WWE has quietly kept a list of "banned words" that Vince McMahon forbids wrestlers and on-screen personalities from saying on WWE programming. More than 30 of those banned terms were confirmed last year by the Wrestling Observer's Dave Meltzer and centered around words relating to violence or insider phrases like "getting over" or "babyface/heel." Meltzer noted on the latest Wrestling Observer Radio that another term has been added, "non-title." The phrase is often used when a champion is competing in a match but their championship isn't on the line for whatever reason.
In recent years the phrase "contender match" has frequently been used to mean the same thing. With that addition, here's the updated list of WWE's banned words. We'll upload this list again with any potential updates.
- Head Shot
- The Anti-Diva
- Spinal Injuries
- Curb Stomp
- House Show
- Being Over
Another quirk of WWE programming — its numerous camera cuts during matches — was explained by former WWE VP Mike Mansury in a new interview with Conrad Thompson recently.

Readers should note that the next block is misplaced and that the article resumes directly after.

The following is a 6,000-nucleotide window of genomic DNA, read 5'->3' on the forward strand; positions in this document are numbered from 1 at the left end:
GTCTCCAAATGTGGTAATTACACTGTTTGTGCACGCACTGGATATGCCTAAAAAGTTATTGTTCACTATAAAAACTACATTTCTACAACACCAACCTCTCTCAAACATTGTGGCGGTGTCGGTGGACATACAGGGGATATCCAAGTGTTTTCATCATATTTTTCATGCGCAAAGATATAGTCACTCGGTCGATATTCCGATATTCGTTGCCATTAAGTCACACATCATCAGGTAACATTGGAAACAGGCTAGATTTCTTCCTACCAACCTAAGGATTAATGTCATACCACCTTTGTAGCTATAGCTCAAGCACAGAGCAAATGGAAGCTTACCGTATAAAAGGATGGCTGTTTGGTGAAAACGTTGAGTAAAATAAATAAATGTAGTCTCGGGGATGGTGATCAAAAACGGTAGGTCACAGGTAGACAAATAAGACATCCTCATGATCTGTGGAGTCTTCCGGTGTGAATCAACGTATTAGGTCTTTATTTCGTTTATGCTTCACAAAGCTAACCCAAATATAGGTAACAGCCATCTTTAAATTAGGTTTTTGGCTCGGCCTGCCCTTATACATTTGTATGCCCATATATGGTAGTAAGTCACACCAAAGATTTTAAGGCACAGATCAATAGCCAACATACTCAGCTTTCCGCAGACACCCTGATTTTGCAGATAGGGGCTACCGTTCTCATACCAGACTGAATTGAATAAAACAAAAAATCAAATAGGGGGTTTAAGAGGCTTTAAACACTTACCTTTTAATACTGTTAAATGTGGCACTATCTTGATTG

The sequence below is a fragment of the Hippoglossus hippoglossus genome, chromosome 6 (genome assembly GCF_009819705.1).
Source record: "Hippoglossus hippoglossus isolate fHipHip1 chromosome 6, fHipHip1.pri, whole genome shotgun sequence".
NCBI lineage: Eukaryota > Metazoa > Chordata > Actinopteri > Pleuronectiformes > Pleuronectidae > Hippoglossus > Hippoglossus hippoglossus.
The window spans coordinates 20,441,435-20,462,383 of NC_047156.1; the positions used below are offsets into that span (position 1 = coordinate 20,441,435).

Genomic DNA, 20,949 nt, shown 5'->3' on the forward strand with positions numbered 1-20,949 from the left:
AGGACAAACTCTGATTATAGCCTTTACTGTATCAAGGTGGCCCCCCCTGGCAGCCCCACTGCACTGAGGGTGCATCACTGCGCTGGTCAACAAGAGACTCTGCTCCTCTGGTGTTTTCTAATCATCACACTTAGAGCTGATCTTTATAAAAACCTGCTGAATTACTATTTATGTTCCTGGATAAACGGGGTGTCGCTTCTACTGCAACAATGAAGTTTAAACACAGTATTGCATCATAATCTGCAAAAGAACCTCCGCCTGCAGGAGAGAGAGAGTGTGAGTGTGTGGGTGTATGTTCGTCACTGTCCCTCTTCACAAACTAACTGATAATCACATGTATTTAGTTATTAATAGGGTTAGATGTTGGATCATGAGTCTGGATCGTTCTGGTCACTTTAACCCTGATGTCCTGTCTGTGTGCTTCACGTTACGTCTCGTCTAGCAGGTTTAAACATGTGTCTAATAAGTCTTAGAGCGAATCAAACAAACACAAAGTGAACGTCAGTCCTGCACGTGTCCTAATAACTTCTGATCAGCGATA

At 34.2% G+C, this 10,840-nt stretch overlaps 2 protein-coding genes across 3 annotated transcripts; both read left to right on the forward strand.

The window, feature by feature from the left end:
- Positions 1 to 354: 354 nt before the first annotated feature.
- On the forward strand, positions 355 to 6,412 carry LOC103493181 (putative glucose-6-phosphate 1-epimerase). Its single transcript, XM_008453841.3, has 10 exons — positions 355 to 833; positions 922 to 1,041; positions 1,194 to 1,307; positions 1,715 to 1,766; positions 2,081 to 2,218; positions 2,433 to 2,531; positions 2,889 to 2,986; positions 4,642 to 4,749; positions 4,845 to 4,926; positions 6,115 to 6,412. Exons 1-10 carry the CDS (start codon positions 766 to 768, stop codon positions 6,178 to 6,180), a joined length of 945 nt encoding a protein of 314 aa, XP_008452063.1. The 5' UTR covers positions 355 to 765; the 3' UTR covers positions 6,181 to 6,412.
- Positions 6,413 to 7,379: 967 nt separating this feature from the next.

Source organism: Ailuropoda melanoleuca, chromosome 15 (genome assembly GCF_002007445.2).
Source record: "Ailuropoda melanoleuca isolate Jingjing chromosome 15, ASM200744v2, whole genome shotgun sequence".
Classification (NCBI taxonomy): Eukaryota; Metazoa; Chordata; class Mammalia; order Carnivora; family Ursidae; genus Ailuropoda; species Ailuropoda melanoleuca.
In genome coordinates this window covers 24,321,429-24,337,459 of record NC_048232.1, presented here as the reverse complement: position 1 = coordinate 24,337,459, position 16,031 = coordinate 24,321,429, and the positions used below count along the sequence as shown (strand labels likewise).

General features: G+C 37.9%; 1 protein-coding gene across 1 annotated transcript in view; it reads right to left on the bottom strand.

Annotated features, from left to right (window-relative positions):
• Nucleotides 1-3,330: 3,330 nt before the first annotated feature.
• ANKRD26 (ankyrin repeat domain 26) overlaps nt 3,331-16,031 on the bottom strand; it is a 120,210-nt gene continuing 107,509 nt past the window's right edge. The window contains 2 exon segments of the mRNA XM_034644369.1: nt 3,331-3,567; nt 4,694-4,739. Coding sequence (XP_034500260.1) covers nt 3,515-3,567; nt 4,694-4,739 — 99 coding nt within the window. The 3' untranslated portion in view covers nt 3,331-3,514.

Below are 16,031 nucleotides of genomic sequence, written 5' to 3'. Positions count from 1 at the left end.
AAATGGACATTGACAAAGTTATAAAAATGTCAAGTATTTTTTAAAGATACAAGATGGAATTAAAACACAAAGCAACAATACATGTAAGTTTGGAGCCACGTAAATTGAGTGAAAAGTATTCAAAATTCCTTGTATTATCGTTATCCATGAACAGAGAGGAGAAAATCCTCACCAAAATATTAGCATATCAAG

"I will choose to protect the nameless person, but I will say the rapid camera cutting, to my recollection, that came into play when The Shield debuted," Mansury said. "The whole purpose behind it, was to make what you see on-screen with the three characters of The Shield and the push, was to make it seem all that more chaotic. At the time, it worked. I can see now, after so many years of doing it, a lot of viewers feel like they're on a queasy thrill ride, but that was the intent of it initially. A lot of it is done to protect the magic. You don't want to expose the business. A big part of the business is how it's done on TV. If you're exposing the magic, you're killing the fun for everybody. That's the approach and the rapid camera cut situation, it was born out of creating and exciting and chaotic feel for when the Shield were doing the three-on-one beatdowns early in their run. It's hard to break some habits, but shoutout to the gentleman who shares my initials who created that concept."